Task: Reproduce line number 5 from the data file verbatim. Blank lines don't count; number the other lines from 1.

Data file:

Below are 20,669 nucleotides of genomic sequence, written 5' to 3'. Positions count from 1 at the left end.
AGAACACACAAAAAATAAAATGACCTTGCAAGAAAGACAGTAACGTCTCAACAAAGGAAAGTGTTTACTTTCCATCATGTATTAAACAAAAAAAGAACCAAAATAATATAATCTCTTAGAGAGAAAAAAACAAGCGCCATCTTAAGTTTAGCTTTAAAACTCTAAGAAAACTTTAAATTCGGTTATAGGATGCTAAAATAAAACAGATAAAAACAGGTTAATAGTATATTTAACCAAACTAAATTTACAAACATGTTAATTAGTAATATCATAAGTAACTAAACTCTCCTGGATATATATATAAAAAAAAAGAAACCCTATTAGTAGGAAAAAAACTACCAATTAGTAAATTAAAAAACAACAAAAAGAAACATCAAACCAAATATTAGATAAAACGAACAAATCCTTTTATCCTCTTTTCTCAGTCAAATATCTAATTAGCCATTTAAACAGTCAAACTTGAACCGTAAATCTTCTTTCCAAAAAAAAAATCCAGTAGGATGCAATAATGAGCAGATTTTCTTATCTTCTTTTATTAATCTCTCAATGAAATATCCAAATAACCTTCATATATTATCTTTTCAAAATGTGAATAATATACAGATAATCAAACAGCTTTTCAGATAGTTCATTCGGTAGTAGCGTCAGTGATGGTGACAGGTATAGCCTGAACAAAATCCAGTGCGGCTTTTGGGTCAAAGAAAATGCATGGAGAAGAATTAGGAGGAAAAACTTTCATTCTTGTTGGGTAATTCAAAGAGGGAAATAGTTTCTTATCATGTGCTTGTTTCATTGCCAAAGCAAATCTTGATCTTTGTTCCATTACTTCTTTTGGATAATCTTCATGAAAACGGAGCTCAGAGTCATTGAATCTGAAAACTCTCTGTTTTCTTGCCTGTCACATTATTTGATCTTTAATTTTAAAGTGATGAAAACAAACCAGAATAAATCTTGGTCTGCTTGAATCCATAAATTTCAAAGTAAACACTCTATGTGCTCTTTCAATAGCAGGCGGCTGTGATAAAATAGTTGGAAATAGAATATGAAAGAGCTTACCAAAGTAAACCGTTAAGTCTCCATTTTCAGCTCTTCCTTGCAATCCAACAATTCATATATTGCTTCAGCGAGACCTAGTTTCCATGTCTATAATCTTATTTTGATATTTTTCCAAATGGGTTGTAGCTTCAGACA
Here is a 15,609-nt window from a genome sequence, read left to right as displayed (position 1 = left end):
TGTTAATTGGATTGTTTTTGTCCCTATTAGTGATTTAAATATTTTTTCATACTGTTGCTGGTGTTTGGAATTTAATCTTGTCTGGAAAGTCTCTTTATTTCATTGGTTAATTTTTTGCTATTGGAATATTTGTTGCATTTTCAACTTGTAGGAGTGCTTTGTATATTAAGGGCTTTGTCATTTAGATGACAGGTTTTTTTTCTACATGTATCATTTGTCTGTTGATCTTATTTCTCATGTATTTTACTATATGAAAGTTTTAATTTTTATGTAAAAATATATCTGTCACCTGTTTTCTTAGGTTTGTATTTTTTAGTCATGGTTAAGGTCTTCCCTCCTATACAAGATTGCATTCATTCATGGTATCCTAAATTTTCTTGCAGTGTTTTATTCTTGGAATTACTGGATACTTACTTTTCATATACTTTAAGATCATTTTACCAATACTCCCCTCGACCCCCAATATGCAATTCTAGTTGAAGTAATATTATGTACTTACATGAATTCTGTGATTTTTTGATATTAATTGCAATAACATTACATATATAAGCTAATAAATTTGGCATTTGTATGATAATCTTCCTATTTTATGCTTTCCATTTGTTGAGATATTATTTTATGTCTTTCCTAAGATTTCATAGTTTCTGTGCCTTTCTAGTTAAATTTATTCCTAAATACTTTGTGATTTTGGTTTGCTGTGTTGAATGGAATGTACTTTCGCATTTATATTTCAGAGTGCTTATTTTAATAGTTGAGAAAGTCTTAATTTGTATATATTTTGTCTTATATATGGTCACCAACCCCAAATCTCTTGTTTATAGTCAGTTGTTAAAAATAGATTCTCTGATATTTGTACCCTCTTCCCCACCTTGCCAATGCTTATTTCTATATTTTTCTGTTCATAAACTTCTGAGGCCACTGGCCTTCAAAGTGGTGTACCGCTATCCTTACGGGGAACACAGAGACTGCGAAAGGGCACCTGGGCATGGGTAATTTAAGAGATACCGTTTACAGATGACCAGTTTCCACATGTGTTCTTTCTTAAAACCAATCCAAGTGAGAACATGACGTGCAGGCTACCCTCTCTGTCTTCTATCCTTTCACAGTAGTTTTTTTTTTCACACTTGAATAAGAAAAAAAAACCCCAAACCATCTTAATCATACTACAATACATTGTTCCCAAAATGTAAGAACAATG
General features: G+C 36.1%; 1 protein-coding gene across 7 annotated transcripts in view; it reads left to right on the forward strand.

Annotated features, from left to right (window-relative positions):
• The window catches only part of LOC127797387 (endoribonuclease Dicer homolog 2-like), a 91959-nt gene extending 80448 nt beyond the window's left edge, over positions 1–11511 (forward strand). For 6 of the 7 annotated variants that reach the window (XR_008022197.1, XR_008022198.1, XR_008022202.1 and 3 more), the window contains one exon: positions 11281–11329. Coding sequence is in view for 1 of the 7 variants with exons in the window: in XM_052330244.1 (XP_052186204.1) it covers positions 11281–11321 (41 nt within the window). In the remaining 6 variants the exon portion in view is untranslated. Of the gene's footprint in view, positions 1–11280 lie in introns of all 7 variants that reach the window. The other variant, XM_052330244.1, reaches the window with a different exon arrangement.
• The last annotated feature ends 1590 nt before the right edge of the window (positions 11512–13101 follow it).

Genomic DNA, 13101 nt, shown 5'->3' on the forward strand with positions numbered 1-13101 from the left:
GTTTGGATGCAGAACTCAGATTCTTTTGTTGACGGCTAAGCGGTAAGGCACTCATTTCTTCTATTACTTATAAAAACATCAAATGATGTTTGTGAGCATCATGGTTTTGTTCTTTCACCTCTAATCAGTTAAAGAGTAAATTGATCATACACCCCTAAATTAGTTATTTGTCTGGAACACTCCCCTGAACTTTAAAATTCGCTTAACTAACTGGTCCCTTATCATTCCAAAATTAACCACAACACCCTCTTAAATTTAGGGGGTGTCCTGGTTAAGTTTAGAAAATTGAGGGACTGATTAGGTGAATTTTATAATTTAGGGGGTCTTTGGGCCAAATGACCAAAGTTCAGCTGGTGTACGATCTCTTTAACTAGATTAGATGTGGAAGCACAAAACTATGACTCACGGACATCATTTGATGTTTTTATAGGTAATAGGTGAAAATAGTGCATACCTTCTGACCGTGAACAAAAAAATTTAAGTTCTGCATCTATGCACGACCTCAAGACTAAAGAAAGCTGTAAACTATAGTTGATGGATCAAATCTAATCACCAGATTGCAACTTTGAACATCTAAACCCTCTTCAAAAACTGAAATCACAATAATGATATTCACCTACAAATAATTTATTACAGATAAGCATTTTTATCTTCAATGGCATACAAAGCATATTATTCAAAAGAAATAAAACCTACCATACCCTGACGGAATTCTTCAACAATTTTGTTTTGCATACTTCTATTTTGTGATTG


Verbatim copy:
General features: G+C 36.1%; 1 protein-coding gene across 7 annotated transcripts in view; it reads left to right on the forward strand.